What’s most fascinating about Cold War Roadshow is not only the sheer amount of footage that exists of the tour — including plenty of color home movies taken by Sergei, Khrushchev’s son, who is interviewed as part of the program and wryly admits at the end that he came to admire America so much he eventually moved here and became a U.S. citizen — but the bizarre mixture of fascination and revulsion with which he was greeted by the American crowds that came out to see him. After all, Khrushchev had been the target of American propaganda that had literally painted him as the most evil and dangerous man in the world — particularly via his oft-repeated quote that “we will bury you,” which was widely misinterpreted as a threat of war when he meant it as quite the opposite (as a statement that Communism was so obviously superior to capitalism that eventually the U.S. and the rest of the Western world would adopt it), and his actions (not mentioned here) in sending the Soviet army to crush the Hungarian revolt in 1956. At the same time the show makes clear how amazing it was that Khrushchev did make a state visit to the U.S. — as historian William Taubman says at the beginning of the show, “Stalin had never come to the United States. Hitler never came of course. Mao Tse-Tung never came,” and Eisenhower’s granddaughter Susan said it was “far riskier” to have Khrushchev come to the U.S. in 1959 than it would be to have Vladimir Putin visit now. Khrushchev had his share of disappointments; when he went to Los Angeles he got fêted at an official luncheon at 20th Century-Fox and was treated to watching a scene from the musical Can-Can being shot (he regarded the scene as morally offensive), but he was denied permission to visit Disneyland. The show indicates that was the “call” of then-L.A. Mayor Norris Poulson, but Disneyland was in Anaheim and Poulson couldn’t have prevented Khrushchev from going there (my understanding was it was the formidably Right-wing Walt Disney himself that nixed the idea of the Soviet premier setting foot in the Magic Kingdom).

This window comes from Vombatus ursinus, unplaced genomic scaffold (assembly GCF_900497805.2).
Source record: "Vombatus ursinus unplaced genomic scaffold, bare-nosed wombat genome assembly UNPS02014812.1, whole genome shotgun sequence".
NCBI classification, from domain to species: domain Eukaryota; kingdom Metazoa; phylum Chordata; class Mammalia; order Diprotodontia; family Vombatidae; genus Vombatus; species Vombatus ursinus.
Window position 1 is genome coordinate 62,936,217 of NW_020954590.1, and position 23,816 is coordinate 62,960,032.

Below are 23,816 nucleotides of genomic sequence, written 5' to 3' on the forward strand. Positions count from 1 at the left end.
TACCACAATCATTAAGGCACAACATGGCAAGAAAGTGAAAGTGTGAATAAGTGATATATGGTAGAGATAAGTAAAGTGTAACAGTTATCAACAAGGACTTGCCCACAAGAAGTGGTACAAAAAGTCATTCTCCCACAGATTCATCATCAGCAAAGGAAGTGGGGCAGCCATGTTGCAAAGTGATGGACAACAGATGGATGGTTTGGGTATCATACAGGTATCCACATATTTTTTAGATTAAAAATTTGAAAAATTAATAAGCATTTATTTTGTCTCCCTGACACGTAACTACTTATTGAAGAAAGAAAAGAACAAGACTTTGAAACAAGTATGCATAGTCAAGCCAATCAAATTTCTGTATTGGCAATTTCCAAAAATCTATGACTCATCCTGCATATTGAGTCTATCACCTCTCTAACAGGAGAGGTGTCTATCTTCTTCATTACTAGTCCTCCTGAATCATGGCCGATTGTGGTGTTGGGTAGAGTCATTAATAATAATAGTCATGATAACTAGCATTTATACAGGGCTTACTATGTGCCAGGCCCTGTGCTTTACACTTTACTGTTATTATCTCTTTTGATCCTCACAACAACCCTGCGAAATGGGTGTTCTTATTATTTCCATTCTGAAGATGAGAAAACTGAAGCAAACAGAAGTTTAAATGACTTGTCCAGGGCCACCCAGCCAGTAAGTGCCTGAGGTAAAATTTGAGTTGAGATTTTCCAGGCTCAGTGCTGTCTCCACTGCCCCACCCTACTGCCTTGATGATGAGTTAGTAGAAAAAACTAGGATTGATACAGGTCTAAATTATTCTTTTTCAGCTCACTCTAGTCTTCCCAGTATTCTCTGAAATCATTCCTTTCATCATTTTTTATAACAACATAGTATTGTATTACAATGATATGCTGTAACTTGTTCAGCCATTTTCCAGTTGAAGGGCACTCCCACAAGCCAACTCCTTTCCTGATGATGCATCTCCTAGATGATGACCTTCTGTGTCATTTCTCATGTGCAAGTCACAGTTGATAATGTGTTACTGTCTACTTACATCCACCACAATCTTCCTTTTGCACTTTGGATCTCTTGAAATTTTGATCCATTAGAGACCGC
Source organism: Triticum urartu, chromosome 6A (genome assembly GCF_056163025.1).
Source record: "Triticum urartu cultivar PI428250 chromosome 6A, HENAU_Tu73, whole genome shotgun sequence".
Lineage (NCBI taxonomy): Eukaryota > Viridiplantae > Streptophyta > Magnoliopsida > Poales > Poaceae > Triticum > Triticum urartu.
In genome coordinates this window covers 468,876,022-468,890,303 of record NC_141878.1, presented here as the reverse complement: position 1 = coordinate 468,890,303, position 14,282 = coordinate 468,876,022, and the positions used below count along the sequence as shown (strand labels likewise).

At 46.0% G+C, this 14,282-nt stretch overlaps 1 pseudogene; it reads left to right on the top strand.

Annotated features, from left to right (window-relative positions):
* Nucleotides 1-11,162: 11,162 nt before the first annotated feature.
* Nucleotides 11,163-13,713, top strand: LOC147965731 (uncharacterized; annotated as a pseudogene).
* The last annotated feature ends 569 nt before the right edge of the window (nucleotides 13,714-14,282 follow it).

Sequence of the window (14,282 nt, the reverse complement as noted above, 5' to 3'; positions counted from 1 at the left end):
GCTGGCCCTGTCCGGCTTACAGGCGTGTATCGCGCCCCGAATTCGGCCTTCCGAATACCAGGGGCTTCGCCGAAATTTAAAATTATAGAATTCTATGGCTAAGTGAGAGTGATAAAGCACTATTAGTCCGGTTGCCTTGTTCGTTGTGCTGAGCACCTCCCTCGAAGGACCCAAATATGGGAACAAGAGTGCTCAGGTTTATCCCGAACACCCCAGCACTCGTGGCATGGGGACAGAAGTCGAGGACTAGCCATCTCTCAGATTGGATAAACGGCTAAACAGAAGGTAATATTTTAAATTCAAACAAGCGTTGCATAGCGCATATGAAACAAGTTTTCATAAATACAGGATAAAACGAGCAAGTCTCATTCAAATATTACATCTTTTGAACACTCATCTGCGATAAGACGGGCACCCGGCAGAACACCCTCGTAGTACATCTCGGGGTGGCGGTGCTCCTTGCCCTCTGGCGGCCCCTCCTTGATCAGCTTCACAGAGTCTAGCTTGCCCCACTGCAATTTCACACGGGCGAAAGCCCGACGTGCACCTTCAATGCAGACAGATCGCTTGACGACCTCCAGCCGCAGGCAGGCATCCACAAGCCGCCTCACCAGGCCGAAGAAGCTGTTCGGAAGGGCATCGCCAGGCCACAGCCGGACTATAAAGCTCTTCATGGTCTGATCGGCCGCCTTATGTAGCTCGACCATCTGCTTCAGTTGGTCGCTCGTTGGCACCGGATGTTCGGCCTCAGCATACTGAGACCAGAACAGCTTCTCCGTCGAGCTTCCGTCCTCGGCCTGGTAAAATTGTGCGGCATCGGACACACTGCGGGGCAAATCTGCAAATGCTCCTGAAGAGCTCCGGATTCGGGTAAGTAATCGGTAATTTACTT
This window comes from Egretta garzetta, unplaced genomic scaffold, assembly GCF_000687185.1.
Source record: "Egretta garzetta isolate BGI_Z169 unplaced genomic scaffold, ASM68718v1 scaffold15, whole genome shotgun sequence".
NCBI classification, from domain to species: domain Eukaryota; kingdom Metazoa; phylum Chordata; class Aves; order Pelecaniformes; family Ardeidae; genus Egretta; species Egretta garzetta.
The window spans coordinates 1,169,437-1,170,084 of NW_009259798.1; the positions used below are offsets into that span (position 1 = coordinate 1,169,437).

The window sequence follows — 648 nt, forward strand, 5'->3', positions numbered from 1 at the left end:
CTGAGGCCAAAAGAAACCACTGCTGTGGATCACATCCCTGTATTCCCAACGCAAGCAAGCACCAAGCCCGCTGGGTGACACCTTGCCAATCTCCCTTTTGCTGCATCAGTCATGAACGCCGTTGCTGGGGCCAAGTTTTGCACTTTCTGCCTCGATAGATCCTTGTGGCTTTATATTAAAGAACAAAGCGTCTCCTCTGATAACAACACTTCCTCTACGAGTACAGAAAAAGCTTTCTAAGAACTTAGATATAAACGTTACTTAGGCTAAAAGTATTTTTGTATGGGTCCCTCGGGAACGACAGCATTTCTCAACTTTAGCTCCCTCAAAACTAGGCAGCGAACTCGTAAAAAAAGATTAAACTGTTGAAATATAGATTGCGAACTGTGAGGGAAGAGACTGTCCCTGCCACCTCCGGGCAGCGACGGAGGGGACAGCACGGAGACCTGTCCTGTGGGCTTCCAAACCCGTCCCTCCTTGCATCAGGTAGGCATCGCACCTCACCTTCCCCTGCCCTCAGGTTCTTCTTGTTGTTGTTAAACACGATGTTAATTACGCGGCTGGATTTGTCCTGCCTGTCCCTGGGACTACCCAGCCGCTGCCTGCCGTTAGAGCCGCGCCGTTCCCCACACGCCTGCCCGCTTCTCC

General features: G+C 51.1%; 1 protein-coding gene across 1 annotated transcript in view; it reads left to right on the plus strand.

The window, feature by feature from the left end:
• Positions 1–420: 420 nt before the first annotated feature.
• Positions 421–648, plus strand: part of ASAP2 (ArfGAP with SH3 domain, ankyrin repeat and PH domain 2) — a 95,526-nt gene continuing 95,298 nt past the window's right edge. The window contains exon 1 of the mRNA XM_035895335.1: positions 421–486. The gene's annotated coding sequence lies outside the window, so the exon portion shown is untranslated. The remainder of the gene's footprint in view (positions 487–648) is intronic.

It also includes an archive clip from Marilyn Monroe, who was famous for being late for her film shoots but came to the Khrushchev lunch right on time — causing Billy Wilder, who’d suffered her tardiness throughout the films he’d directed her in (The Seven-Year Itch and Some Like It Hot), to joke, “Finally we have someone who can get Marilyn to come on time. Now we know who should direct all her future pictures — Nikita Khrushchev.” And of course the show includes the famous anecdote of 20th Century-Fox president Spyros Skouras and Khrushchev clashing over the relative merits of capitalism and Communism, and in particular the potentials they offered for upward advancement, with Skouras saying, “I came here as a Greek immigrant and I worked as a busboy and I worked my way up and now I’m the president of a movie studio.” Khrushchev replied, “I grew up as a shepherd. And then I worked in a mine owned by the French. And then I worked in a factory. And now I’m the head of the Soviet Union.” Though little actually got settled at the summit meeting between Eisenhower and Khrushchev at Camp David that ended the trip, it was probably the most relaxed encounter between a U.S. and Soviet leader until Ronald Reagan and Mikhail Gorbachev at Reykjavik, and if it hadn’t been for that pesky spy-plane program and its incompetent pilot getting himself shot down the horrific tensions of the Kennedy years (including the near-annihilation of the world in a nuclear war over the Cuban missile crisis) and the even harder lines that emerged when Lyndon Johnson replaced Kennedy and Leonid Brezhnev replaced Khrushchev, just might have been ended and the Soviet Union might have made a peaceful transition to a more liberal mixed economy instead of carrying on until it was unsustainable and then breaking apart at the end of the 1980’s. (When Putin says the breakup of the Soviet Union was one of the world’s great historical tragedies, I can’t help but think he was right; the world in general and the former USSR in particular would be a lot better off today if Gorbachev’s reform program had succeeded than they are now, with Russia an effective dictatorship again and most of the other former Soviet republics in the hands of kleptocrats.)